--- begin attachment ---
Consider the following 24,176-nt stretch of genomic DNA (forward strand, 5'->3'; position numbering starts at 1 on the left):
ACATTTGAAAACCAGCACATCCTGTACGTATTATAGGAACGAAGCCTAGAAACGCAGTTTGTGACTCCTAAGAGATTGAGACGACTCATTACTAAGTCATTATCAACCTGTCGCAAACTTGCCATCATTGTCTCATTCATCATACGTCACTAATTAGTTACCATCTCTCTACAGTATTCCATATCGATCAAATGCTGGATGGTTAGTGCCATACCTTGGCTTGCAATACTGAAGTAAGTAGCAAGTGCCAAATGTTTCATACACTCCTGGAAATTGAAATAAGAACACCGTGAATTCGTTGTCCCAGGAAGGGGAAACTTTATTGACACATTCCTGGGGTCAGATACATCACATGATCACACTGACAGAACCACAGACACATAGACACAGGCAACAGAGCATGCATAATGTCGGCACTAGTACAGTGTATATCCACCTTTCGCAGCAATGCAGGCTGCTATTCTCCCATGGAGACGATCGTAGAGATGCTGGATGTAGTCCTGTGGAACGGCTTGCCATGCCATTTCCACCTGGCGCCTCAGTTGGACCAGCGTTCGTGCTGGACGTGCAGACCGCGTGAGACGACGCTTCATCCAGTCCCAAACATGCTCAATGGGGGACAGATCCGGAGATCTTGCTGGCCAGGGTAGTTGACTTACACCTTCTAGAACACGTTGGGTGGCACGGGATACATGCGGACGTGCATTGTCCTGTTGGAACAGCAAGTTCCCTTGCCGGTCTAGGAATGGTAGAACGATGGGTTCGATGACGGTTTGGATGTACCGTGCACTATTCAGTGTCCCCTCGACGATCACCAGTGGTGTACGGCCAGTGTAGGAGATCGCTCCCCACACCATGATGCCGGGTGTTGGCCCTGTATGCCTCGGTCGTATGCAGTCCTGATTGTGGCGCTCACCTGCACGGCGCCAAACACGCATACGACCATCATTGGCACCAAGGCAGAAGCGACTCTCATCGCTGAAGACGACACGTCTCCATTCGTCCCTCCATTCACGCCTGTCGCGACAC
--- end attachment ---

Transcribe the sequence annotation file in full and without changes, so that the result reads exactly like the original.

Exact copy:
Consider the following 24,176-nt stretch of genomic DNA (forward strand, 5'->3'; position numbering starts at 1 on the left):
ACATTTGAAAACCAGCACATCCTGTACGTATTATAGGAACGAAGCCTAGAAACGCAGTTTGTGACTCCTAAGAGATTGAGACGACTCATTACTAAGTCATTATCAACCTGTCGCAAACTTGCCATCATTGTCTCATTCATCATACGTCACTAATTAGTTACCATCTCTCTACAGTATTCCATATCGATCAAATGCTGGATGGTTAGTGCCATACCTTGGCTTGCAATACTGAAGTAAGTAGCAAGTGCCAAATGTTTCATACACTCCTGGAAATTGAAATAAGAACACCGTGAATTCGTTGTCCCAGGAAGGGGAAACTTTATTGACACATTCCTGGGGTCAGATACATCACATGATCACACTGACAGAACCACAGACACATAGACACAGGCAACAGAGCATGCATAATGTCGGCACTAGTACAGTGTATATCCACCTTTCGCAGCAATGCAGGCTGCTATTCTCCCATGGAGACGATCGTAGAGATGCTGGATGTAGTCCTGTGGAACGGCTTGCCATGCCATTTCCACCTGGCGCCTCAGTTGGACCAGCGTTCGTGCTGGACGTGCAGACCGCGTGAGACGACGCTTCATCCAGTCCCAAACATGCTCAATGGGGGACAGATCCGGAGATCTTGCTGGCCAGGGTAGTTGACTTACACCTTCTAGAACACGTTGGGTGGCACGGGATACATGCGGACGTGCATTGTCCTGTTGGAACAGCAAGTTCCCTTGCCGGTCTAGGAATGGTAGAACGATGGGTTCGATGACGGTTTGGATGTACCGTGCACTATTCAGTGTCCCCTCGACGATCACCAGTGGTGTACGGCCAGTGTAGGAGATCGCTCCCCACACCATGATGCCGGGTGTTGGCCCTGTATGCCTCGGTCGTATGCAGTCCTGATTGTGGCGCTCACCTGCACGGCGCCAAACACGCATACGACCATCATTGGCACCAAGGCAGAAGCGACTCTCATCGCTGAAGACGACACGTCTCCATTCGTCCCTCCATTCACGCCTGTCGCGACAC